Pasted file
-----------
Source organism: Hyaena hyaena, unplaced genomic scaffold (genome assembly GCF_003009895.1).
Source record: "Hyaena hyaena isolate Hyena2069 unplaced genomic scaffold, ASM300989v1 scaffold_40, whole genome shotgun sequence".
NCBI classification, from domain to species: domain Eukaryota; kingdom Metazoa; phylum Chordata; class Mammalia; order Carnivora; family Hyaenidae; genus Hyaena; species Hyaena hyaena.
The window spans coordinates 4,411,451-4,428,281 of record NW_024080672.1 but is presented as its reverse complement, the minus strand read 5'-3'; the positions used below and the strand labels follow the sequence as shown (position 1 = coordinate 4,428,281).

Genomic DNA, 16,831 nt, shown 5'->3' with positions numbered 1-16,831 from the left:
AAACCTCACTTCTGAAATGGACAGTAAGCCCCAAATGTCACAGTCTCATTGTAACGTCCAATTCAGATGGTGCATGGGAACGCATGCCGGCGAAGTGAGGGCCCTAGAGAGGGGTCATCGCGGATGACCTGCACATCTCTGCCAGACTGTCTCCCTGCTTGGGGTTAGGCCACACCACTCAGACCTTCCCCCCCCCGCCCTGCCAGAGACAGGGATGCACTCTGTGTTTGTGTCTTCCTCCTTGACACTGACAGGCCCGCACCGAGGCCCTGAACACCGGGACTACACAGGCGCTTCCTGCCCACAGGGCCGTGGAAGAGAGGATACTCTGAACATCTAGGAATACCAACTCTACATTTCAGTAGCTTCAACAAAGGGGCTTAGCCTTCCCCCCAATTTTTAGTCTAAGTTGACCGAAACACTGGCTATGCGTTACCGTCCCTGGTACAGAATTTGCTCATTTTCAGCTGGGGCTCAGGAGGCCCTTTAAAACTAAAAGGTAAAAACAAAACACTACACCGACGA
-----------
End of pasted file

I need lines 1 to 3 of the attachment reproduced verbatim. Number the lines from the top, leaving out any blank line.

Source organism: Hyaena hyaena, unplaced genomic scaffold (genome assembly GCF_003009895.1).
Source record: "Hyaena hyaena isolate Hyena2069 unplaced genomic scaffold, ASM300989v1 scaffold_40, whole genome shotgun sequence".
NCBI classification, from domain to species: domain Eukaryota; kingdom Metazoa; phylum Chordata; class Mammalia; order Carnivora; family Hyaenidae; genus Hyaena; species Hyaena hyaena.